Having a resources page is a great way to share your “evergreen” content – the content that doesn’t get old over time. Use this to share your tips on writing, short stories, white papers, videos, interviews, etc. It’s going to be extremely specific to you and your platform so I don’t have any specific things that have to be on the page except, of course, for an email subscription box.


These are the pages and content that you should consider having on your author website. Overall, you want to make it easy for people to know they’re in the right place, buy your books, sign up for your email list and connect with you through your content.

6. Customize with Plugins

One of the great things about WordPress is the vast array of plugins that are available to help add functionality and customization to your website. However, as of this writing, there are almost 30,000 plugins available in the WordPress Plugin Directory. That’s a lot to wade through! Here’s the ones that we use and recommend:

  • Jetpack by WordPress.com – This is a plugin built by the same people who created WordPress. It offers a lot of great functionality including easily embeddable media (YouTube, Vimeo, etc), social media integration and much more.
  • Optin Monster – The best popup and slide over tool for email subscriptions. Offers themes, split testing and lots of other options.
  • Google Analytics for WordPress – Makes it easy to integration Google Analytics into your website.
  • All in One SEO Pack – A great tool to automatically make your site more friendly to search engines such as Google and Bing.
  • BackUpWordPress – Keep your website backed up for when disaster strikes.
  • Limit Login Attempts – A great little tool that keeps your WordPress site safe from hackers.
  • Sumo – Makes it easy to add email signups and social share to your website.

Download the Author Website Checklist

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Sometimes it’s hard to look at an existing website and figure out what should go where. I created these two templates to help you see how best to arrange your website.

Author Website Template #1

This template allows you to highlight your latest book at the top of the page while keeping your bio box and email signup “above the fold.”

Author Website Template 1

Author Website Template #2

This option allows you to have a welcome box at the top of the site while keeping your latest book and email signup front and center.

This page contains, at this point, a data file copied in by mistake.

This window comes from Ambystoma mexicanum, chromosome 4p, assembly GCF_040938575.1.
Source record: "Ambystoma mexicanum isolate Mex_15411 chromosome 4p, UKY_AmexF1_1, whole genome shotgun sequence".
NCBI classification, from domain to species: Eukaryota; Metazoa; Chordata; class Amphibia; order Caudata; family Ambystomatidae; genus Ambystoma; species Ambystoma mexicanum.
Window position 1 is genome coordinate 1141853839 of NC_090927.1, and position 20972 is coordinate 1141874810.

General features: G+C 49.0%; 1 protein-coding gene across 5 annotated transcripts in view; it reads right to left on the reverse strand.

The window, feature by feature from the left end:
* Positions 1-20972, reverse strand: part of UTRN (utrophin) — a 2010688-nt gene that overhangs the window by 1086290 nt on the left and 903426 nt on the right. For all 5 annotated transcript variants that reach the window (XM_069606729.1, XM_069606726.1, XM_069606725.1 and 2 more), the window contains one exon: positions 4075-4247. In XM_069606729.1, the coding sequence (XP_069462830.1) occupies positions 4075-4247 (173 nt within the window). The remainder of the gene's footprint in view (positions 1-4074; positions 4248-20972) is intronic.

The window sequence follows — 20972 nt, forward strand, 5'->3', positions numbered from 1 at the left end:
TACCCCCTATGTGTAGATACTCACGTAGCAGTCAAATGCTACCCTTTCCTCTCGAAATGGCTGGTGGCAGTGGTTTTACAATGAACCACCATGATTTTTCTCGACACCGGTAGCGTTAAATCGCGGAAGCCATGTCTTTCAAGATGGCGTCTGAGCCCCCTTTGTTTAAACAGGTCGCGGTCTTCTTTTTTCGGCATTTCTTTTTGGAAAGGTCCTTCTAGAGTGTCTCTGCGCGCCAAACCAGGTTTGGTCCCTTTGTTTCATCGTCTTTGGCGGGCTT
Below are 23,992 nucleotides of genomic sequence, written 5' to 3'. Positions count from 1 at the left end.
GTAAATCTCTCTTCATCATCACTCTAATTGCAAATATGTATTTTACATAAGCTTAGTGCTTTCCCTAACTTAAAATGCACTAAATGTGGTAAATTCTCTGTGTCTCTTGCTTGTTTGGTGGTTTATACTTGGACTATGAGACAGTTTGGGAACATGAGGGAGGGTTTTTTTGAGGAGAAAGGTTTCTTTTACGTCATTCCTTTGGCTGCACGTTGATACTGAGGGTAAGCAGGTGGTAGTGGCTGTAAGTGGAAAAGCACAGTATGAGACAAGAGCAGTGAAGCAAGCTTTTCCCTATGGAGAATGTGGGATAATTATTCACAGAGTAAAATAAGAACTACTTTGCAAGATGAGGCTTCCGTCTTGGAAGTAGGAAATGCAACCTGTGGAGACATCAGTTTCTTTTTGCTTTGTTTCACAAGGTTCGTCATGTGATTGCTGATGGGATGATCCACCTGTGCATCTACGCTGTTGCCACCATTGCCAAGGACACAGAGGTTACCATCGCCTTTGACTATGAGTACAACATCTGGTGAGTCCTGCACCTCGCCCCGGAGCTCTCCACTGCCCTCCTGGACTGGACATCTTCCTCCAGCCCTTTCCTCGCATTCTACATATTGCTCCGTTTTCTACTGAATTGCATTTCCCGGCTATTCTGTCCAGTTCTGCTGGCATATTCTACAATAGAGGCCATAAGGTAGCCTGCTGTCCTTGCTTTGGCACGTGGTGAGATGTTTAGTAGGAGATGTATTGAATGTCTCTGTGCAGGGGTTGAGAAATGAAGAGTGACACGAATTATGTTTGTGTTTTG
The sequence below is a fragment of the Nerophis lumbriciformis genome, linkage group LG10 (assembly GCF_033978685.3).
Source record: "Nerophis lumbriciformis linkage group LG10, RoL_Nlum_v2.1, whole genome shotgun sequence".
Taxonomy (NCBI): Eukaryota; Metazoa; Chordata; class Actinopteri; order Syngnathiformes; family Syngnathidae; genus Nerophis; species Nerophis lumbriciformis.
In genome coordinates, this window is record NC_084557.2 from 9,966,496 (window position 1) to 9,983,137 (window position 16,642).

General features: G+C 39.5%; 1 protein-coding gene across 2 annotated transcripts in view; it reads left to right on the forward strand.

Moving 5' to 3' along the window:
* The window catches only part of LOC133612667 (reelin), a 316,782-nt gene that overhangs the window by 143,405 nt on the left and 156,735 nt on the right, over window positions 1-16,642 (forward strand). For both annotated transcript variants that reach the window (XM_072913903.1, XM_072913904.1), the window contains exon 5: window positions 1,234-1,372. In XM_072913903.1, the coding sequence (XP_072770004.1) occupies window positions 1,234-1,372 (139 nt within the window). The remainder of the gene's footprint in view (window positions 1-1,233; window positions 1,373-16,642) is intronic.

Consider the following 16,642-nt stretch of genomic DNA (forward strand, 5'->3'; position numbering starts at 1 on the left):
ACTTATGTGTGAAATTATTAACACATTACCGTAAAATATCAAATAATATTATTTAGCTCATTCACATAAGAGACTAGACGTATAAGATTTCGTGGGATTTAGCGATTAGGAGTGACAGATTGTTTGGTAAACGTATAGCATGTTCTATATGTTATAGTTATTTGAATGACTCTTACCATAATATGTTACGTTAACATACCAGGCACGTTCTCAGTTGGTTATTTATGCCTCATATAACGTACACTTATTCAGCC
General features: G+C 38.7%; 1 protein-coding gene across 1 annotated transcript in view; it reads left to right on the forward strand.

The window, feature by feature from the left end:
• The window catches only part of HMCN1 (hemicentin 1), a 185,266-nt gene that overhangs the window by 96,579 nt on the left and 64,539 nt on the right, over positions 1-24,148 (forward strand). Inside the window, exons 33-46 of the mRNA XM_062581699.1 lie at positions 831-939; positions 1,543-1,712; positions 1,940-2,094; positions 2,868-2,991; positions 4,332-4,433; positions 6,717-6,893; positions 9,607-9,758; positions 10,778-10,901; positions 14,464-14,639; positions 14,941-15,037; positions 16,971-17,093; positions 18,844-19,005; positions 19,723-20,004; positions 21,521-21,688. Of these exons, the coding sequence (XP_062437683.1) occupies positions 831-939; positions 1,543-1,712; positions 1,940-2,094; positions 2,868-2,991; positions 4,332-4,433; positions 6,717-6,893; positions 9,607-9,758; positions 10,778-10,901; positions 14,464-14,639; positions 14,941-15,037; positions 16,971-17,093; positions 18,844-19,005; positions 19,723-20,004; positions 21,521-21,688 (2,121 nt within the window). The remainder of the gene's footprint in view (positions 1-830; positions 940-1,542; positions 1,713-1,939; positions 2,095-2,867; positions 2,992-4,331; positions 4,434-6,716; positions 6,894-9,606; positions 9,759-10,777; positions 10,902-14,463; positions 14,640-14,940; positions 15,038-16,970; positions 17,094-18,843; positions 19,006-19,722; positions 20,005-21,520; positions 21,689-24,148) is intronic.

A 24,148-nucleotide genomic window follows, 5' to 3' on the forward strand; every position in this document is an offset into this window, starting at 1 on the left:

Author Website Template 2
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Having the home for your writing career established online is an important step in building your platform and selling a lot of books. It’s the first place people are going to go to find out more information about who you are and what you do.

However, having an incomplete or bad website can hurt you more than help. It doesn’t have to be the most beautifully designed website, but it does need to have the right information and content readily available to visitors.

Make sure your website reaches these four main goals:

  1. Let’s people know they’re in the right place (headshot, book covers, etc).
  2. It’s easy for people to find and purchase your books.
  3. It’s clear that people should sign up for your email list.
  4. It’s easy to connect with and/or contact you.

I hope this post has been helpful in getting your website setup and getting the right information up.

Download the Author Website Checklist

Tim Grahl
Tim Grahl
Tim Grahl is the author of Your First 1000 Copies and the founder of BookLaunch.com. He has worked with authors for a decade to help them build their platform, connect with readers, and sell more books. He has worked 1-on-1 with over a hundred authors including Daniel Pink, Hugh Howey, Barbara Corcoran, Chip and Dan Heath, Sally Hogshead and many others. He has also launched dozens of New York Times, Wall Street Journal, and Washington Post bestsellers.